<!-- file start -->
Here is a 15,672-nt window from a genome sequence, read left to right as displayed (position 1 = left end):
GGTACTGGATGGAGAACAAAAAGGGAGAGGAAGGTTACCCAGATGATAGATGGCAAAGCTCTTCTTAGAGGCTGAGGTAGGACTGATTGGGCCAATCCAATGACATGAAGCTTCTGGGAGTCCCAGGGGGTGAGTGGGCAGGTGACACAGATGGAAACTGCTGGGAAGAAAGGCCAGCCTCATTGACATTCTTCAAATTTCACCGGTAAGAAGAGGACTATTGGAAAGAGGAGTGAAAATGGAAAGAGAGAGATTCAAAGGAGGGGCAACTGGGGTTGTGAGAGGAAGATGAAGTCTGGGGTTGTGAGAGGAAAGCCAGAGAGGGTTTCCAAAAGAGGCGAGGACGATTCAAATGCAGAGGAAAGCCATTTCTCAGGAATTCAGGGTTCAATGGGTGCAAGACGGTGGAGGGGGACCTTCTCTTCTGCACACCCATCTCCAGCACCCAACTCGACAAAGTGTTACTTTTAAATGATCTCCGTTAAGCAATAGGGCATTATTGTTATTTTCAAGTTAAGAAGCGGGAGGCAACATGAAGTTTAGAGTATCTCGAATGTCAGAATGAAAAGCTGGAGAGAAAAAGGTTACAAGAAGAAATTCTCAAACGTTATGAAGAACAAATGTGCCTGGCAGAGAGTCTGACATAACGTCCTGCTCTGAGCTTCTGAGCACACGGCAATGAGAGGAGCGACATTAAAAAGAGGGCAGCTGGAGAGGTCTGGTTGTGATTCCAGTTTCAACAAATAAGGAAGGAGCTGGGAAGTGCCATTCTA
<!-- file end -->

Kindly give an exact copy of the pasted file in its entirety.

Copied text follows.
Here is a 15,672-nt window from a genome sequence, read left to right as displayed (position 1 = left end):
GGTACTGGATGGAGAACAAAAAGGGAGAGGAAGGTTACCCAGATGATAGATGGCAAAGCTCTTCTTAGAGGCTGAGGTAGGACTGATTGGGCCAATCCAATGACATGAAGCTTCTGGGAGTCCCAGGGGGTGAGTGGGCAGGTGACACAGATGGAAACTGCTGGGAAGAAAGGCCAGCCTCATTGACATTCTTCAAATTTCACCGGTAAGAAGAGGACTATTGGAAAGAGGAGTGAAAATGGAAAGAGAGAGATTCAAAGGAGGGGCAACTGGGGTTGTGAGAGGAAGATGAAGTCTGGGGTTGTGAGAGGAAAGCCAGAGAGGGTTTCCAAAAGAGGCGAGGACGATTCAAATGCAGAGGAAAGCCATTTCTCAGGAATTCAGGGTTCAATGGGTGCAAGACGGTGGAGGGGGACCTTCTCTTCTGCACACCCATCTCCAGCACCCAACTCGACAAAGTGTTACTTTTAAATGATCTCCGTTAAGCAATAGGGCATTATTGTTATTTTCAAGTTAAGAAGCGGGAGGCAACATGAAGTTTAGAGTATCTCGAATGTCAGAATGAAAAGCTGGAGAGAAAAAGGTTACAAGAAGAAATTCTCAAACGTTATGAAGAACAAATGTGCCTGGCAGAGAGTCTGACATAACGTCCTGCTCTGAGCTTCTGAGCACACGGCAATGAGAGGAGCGACATTAAAAAGAGGGCAGCTGGAGAGGTCTGGTTGTGATTCCAGTTTCAACAAATAAGGAAGGAGCTGGGAAGTGCCATTCTA